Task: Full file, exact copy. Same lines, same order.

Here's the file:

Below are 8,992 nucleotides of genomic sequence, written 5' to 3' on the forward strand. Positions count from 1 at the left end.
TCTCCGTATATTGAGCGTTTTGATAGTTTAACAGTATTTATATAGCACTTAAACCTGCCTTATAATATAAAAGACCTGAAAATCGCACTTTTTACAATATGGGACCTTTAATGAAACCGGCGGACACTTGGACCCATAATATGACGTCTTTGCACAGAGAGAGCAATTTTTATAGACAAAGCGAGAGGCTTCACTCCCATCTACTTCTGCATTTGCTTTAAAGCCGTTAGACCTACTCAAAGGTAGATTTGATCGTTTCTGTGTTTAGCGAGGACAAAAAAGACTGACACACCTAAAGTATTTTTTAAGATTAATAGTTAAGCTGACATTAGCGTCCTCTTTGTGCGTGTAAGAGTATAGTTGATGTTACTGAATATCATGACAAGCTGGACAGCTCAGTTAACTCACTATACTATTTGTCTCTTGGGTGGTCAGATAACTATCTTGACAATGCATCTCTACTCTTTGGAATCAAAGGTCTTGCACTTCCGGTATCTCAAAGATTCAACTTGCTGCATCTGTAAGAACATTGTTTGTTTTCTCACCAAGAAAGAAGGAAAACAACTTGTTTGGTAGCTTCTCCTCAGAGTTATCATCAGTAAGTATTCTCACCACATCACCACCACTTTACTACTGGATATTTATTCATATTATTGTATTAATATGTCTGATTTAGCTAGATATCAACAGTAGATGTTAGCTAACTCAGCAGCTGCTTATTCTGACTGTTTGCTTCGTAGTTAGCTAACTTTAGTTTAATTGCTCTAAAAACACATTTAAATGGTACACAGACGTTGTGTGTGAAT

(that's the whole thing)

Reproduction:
Below are 8,992 nucleotides of genomic sequence, written 5' to 3' on the forward strand. Positions count from 1 at the left end.
TCTCCGTATATTGAGCGTTTTGATAGTTTAACAGTATTTATATAGCACTTAAACCTGCCTTATAATATAAAAGACCTGAAAATCGCACTTTTTACAATATGGGACCTTTAATGAAACCGGCGGACACTTGGACCCATAATATGACGTCTTTGCACAGAGAGAGCAATTTTTATAGACAAAGCGAGAGGCTTCACTCCCATCTACTTCTGCATTTGCTTTAAAGCCGTTAGACCTACTCAAAGGTAGATTTGATCGTTTCTGTGTTTAGCGAGGACAAAAAAGACTGACACACCTAAAGTATTTTTTAAGATTAATAGTTAAGCTGACATTAGCGTCCTCTTTGTGCGTGTAAGAGTATAGTTGATGTTACTGAATATCATGACAAGCTGGACAGCTCAGTTAACTCACTATACTATTTGTCTCTTGGGTGGTCAGATAACTATCTTGACAATGCATCTCTACTCTTTGGAATCAAAGGTCTTGCACTTCCGGTATCTCAAAGATTCAACTTGCTGCATCTGTAAGAACATTGTTTGTTTTCTCACCAAGAAAGAAGGAAAACAACTTGTTTGGTAGCTTCTCCTCAGAGTTATCATCAGTAAGTATTCTCACCACATCACCACCACTTTACTACTGGATATTTATTCATATTATTGTATTAATATGTCTGATTTAGCTAGATATCAACAGTAGATGTTAGCTAACTCAGCAGCTGCTTATTCTGACTGTTTGCTTCGTAGTTAGCTAACTTTAGTTTAATTGCTCTAAAAACACATTTAAATGGTACACAGACGTTGTGTGTGAAT